Thursday, February 24, 2011

Never Ending Sports Rumors = Cornbread?

Have you ever loved a food which you only ate every so often? In my younger years, that food for me was cornbread. I never planned on eating cornbread, but every so often I enjoyed the pleasant surprise of coming across some cornbread on my plate as a side to my meal. One day though, I made the crucial mistake of telling my mom I LOVED cornbread.

After that I received cornbread on my plate every few days as a side to either my lunch or dinner. This was a terrific development (being 10 years old at the time). It eventually became a problem however as it didn't stop there. My mom quickly noticed how much I enjoyed it, so she kept buying it until it eventually got to the point that I had it everyday as a lunch and dinner side. I guess in my moms mind, it was a better option than candy or potato chips.

Meh... Not a fan
Eventually, the sweetness and deliciousness of cornbread wore off. Be that as it may, I still ate it, as it was better than anything else on my plate. My mom's cooking isn't the best. Alas my mom didn't notice that I grew sour to the idea of having cornbread with every meal and what was worse, everyone else in my family began eating it since there was always some in the kitchen. I had created a tipping point of sorts. So my mom kept buying more.

After a while, I couldn't help but be disgusted by the sight of cornbread. It became this symbol to me of over-saturation and the idea of ruining a good thing. From that point forward, I wouldn't even look at it, let alone, touch it. 

Eventually, everyone else in my family began reacting the same way and a year after that, my mom stopped buying cornbread. Why did she wait so long to stop buying it? I assume that it made her job easier as she didn't have to worry about thinking too outside the box on which supermarket items to buy. Real tough, I know. But in all seriousness, I'm fairly certain she thought this at the time.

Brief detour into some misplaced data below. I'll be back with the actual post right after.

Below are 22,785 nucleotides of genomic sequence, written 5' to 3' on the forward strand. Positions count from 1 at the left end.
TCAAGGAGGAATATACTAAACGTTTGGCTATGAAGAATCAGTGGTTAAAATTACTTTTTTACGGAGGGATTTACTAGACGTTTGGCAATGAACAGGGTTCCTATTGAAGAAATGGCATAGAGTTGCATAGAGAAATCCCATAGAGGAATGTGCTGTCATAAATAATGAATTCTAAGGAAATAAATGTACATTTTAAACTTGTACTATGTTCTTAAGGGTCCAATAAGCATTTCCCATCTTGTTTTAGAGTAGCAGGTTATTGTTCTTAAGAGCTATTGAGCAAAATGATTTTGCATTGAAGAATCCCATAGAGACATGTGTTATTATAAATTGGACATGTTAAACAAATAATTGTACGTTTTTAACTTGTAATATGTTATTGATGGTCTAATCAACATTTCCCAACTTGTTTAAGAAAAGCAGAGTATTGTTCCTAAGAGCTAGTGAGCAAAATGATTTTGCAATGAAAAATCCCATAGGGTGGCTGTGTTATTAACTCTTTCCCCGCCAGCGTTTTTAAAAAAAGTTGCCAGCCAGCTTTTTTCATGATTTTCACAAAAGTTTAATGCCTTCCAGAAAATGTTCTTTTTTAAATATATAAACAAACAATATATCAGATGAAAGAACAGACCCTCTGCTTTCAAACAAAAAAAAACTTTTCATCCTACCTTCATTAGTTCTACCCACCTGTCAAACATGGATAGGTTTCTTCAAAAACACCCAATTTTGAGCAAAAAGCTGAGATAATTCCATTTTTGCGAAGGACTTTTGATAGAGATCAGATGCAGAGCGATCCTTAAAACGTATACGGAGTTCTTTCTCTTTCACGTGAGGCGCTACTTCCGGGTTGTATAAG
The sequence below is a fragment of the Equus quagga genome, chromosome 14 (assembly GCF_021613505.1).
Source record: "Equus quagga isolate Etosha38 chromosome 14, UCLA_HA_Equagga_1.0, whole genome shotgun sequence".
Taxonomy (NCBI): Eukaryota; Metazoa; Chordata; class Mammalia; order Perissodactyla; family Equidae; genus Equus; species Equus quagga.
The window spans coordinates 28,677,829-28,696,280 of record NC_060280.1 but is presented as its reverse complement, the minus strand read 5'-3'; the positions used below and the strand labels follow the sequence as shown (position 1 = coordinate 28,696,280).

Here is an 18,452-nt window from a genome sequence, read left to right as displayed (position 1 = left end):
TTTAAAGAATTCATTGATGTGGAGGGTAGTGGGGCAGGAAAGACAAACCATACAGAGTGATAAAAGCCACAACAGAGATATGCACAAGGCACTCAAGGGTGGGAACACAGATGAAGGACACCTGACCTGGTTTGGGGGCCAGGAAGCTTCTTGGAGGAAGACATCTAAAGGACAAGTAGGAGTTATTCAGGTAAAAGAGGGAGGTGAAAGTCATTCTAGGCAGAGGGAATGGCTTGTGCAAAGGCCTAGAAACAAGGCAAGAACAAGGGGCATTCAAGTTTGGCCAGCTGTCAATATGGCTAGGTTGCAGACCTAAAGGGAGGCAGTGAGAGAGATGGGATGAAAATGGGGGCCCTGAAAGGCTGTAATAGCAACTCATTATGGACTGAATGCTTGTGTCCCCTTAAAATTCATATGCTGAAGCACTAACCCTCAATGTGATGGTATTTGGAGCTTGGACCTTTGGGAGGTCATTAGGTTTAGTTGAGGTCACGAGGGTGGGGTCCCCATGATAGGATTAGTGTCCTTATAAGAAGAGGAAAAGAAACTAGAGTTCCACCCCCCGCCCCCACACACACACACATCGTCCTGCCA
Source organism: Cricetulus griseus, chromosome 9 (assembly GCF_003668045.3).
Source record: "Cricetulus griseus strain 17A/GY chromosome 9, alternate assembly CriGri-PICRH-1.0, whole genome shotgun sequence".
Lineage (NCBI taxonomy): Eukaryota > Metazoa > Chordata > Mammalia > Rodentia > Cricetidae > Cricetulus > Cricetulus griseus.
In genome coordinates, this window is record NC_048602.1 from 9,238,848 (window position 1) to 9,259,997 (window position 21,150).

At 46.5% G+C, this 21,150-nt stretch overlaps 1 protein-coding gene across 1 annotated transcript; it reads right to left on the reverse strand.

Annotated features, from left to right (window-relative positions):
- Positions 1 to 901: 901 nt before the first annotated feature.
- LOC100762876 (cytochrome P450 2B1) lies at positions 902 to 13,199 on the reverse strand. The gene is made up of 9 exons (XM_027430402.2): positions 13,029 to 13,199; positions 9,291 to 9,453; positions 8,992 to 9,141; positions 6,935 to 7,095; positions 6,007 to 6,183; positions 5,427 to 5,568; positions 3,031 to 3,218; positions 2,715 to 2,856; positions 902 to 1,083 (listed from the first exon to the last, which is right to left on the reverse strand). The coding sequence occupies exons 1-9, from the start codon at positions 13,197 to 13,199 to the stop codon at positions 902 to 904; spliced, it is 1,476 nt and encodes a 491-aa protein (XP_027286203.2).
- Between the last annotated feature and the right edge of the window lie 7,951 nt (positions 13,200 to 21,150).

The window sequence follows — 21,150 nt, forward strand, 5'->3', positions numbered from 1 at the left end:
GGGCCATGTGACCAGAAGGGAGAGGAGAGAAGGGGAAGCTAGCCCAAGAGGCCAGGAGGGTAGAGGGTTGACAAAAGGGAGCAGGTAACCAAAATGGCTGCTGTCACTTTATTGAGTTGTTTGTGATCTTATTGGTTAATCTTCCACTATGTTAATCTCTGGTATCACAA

It may not seem like it at first glance, but I have just described the state of interactions between fans and sports journalists when it comes to reporting sports rumors. Like cornbread once was for me, sports rumors pertaining to transactions used to be this little side dish fans got every so often that was the perfect complement for the actual sport itself. It was generally small and left you craving more, only you wouldn't get another one until just the right amount of time had passed. 

At first, much like my consumption of cornbread with every meal, I found "The Decision" and its coverage brilliant. My friends and I even joked months prior to the announcement that it would be the greatest television spectacle in history if they did an hour long special with Lebron, where he picked a hat up from the table like many high school recruits do when they announce their school choice on national signing day. Hell, I even tweeted this to Newsday writer Alan Hahn when he half jokingly suggested the idea during the 2010 playoffs. I was excited for the prospect of getting a constant feed of rumors and speculation unlike anything seen before. But unexpectedly, the more rumors I heard, the more annoyed I became. They became this incessant noise you couldn't avoid if you put on Sportscenter or went to